A leap forward for rare disease
Targeted treatments for Myasthenia Gravis are finally offering new options for individuals with this neuromuscular disorder
By Sophie Lorenzo
February 28, 2022
By definition, a rare disease affects only a small number of people. Its scarcity means individuals with a rare disease are left looking for equally rare resources: research and expertise can be hard to find and scattered across the country. Treatments that could help slow the progression of symptoms are limited; health care teams tend to focus on managing symptoms that affect day-to-day life.
But while the diseases may be rare, the collective burden of illness is not. According to the Canadian Organization for Rare Disease (CORD), one in 12 Canadians has a rare disorder. Those 3 million individuals and their families face a debilitating prognosis that severely impacts their future. And among these rare conditions are neurological diseases, many of which are more common in Canada than elsewhere in the world.
Making rare disease treatable
One of the challenges with rare diseases is that little may be known about the mechanisms causing the condition. In addition, biomarkers may not yet have been identified to help facilitate early diagnosis and the prediction of clinical outcomes. As a result, clinical research is left to explore different potential pathways of action in the hopes of finding one that yields the most impact.
“If we look at cancer treatments, it took several decades to understand the mechanisms of the disease. A lot of research went into developing a new generation of drugs that have transformed the field of cancer treatment dramatically. And we are finally seeing the same success in treating rare neuromuscular diseases,” explains Dr. Angela Genge, the executive director of the Clinical Research Unit (CRU) at The Neuro (Montreal Neurological Institute-Hospital).
The CRU’s mission is to make all neurological and rare diseases treatable. Neuromuscular diseases represent almost 20% of all clinical trials at the CRU — one of the largest neurological research centres in Canada which conducts over 110 clinical trials each year. A large roster of trials enables patients to have access to investigational treatments while they are in development, often when no other treatment exists for their disease.
An area of focus at the CRU has been better treatment options for myasthenia gravis (MG), a debilitating, autoimmune neuromuscular disease that leads to a loss of muscle function and severe weakness. In myasthenia gravis, an abnormal autoimmune response results in a decreased number of acetylcholine receptors. This in turn causes failed nerve transmission at certain neuromuscular junctions – that is, at the connection between nerve cells and the muscles they control. The damage eventually means that the brain and muscles can no longer communicate, causing loss of muscle function and severe weakness.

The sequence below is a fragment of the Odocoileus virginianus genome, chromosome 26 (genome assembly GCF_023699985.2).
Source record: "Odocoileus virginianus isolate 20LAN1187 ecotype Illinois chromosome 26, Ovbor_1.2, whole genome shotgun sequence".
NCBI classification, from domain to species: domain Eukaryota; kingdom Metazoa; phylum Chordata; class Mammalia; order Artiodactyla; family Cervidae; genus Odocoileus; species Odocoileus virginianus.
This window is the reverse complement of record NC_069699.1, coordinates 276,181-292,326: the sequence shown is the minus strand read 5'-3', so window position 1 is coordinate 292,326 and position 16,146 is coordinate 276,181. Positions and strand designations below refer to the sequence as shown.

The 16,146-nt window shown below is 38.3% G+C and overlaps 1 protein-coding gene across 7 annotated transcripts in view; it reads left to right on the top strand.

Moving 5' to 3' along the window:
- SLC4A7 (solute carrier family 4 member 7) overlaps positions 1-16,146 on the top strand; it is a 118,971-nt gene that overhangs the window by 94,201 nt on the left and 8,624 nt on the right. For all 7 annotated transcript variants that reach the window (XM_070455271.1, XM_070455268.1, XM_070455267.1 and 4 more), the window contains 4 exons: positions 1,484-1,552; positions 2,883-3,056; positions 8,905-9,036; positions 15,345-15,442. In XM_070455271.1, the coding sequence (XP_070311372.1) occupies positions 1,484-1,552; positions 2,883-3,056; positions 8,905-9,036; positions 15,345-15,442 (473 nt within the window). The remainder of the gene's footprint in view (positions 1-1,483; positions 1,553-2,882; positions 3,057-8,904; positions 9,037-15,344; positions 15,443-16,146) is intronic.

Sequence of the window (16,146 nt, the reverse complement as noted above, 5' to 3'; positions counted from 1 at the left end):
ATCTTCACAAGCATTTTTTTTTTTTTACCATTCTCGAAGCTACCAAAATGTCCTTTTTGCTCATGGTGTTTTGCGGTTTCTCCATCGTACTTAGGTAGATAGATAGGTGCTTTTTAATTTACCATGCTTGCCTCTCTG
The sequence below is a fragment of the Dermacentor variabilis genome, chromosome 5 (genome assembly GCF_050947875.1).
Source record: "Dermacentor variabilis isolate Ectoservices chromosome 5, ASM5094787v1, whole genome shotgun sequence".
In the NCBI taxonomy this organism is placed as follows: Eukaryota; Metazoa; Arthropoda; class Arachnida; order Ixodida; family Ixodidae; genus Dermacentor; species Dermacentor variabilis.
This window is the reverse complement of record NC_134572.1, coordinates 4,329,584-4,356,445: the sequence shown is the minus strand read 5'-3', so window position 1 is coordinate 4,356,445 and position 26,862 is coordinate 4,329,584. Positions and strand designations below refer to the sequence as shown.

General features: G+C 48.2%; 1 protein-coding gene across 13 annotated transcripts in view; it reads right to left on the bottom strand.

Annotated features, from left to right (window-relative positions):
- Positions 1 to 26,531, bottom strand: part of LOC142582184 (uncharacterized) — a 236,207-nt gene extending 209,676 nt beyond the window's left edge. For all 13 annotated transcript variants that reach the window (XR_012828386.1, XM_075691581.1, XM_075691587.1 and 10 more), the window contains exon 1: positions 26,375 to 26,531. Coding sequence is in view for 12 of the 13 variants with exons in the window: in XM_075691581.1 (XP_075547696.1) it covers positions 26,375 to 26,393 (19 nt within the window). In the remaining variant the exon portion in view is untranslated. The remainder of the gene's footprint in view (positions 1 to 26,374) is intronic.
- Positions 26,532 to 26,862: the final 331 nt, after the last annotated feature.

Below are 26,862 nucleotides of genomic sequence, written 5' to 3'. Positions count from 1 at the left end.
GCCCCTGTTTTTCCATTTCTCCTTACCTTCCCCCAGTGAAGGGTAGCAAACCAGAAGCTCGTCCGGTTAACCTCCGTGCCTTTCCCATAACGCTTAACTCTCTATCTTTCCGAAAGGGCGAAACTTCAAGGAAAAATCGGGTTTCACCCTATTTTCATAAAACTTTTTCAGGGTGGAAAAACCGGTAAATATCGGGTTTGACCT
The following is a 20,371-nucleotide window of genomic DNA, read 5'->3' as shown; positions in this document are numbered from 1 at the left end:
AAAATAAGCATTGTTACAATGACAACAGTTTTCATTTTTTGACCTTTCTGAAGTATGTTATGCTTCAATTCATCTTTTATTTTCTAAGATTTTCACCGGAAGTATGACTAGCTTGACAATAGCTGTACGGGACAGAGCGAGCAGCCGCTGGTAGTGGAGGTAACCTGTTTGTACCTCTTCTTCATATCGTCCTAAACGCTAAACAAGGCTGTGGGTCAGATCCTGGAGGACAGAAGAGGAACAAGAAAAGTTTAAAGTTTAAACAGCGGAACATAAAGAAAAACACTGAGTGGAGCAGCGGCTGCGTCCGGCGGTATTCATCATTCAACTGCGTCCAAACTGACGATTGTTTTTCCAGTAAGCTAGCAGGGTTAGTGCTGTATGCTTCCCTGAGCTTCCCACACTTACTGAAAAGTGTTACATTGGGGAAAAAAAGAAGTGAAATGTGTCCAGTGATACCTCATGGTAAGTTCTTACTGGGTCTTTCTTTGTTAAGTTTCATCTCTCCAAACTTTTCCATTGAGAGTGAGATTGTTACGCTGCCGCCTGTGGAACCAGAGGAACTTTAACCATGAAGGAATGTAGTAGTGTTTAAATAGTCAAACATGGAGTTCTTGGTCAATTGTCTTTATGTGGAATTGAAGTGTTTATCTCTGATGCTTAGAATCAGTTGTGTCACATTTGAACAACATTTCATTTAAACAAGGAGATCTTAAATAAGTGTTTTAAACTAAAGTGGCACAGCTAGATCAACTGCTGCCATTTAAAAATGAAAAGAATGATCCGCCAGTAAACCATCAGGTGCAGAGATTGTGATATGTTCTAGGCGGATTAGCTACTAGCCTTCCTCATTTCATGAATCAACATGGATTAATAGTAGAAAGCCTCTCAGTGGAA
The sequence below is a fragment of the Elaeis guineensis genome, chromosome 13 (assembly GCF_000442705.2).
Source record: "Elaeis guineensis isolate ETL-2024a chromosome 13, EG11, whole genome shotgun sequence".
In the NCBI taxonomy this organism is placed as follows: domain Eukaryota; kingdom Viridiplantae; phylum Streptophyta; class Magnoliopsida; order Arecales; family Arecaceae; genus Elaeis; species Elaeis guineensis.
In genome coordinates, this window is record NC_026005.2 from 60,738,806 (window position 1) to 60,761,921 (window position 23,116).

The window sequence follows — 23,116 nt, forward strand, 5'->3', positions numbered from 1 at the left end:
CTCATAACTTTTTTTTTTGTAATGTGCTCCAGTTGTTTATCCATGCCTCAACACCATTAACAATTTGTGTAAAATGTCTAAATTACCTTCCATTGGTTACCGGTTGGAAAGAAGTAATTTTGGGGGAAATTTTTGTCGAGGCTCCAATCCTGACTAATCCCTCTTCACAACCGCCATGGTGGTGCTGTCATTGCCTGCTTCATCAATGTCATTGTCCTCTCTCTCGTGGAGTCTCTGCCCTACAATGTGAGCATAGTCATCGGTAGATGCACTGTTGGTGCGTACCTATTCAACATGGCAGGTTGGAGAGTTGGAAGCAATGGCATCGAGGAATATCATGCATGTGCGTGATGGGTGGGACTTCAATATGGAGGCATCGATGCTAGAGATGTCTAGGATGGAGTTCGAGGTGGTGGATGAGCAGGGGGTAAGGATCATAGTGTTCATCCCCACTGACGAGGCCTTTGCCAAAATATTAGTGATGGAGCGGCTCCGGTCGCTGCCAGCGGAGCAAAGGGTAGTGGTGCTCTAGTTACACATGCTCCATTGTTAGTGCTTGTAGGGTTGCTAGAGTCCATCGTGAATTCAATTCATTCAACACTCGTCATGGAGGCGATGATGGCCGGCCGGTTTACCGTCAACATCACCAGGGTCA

Individuals with myasthenia gravis may start with mild symptoms such as slurred speech, droopy eyelids, double vision and lack of balance, and progress to more severe symptoms such as choking, extreme fatigue and even episodes of respiratory failure. It can occur at any age, but most commonly begins for women before 40 and for men after the age 60.
A shift in treatment
Some individuals with myasthenia gravis do not respond well to available treatments, which usually involve the long-term suppression of the immune system. Until 2017, there had been no new drug to treat the disease in almost 60 years.
“This rare disease is difficult to diagnose and has been treated by general immunosuppressant therapy for decades. Finally, over the course of the last two years, we have a number of new therapies that are far more precise in their treatment of myasthenia gravis. This marks a real shift in treatment options,” says Dr. Genge.
The CRU has been involved in a range of clinical trials for myasthenia gravis, studying treatments that target specific aspects of the immune response. One such pathway focusses on the neonatal Fc receptor (FcRn). The treatment blocks this receptor, in turn reducing the harmful acetylcholine antibodies that cause myasthenia gravis symptoms. Both Vyvgart (efgartigimod), which received FDA approval at the end of 2021, and rozanolixizumab which posted positive Phase III results, use this approach.
Another avenue that has proved promising has focussed on inhibiting the complement cascade, a group of proteins that are involved in activating the immune cells that produce antibodies. When activated in an uncontrolled manner, the complement cascade over-responds, leading the body to attack its own healthy cells. Two drugs studied at the CRU use this pathway: Ultomiris (ravulizumab) which has been approved by the FDA; and zilucoplan which posted positive results of its Phase III trial and will be submitted for regulatory submission later this year.
“Finally, rare diseases are getting the attention they need from biotechs as well as pharmaceutical companies. These new options will substantially decrease the burden of the treatment on patients while allowing those who were previously only getting moderate benefit from the old therapy to have much more substantial improvement in their disease management to the point of having minimal symptoms,” concludes Dr. Genge.
For more on myasthenia gravis trials at the CRU, see cru.mcgill.ca/nm.
To participate in a study for Myasthenia Gravis, contact the Neuromuscular Team .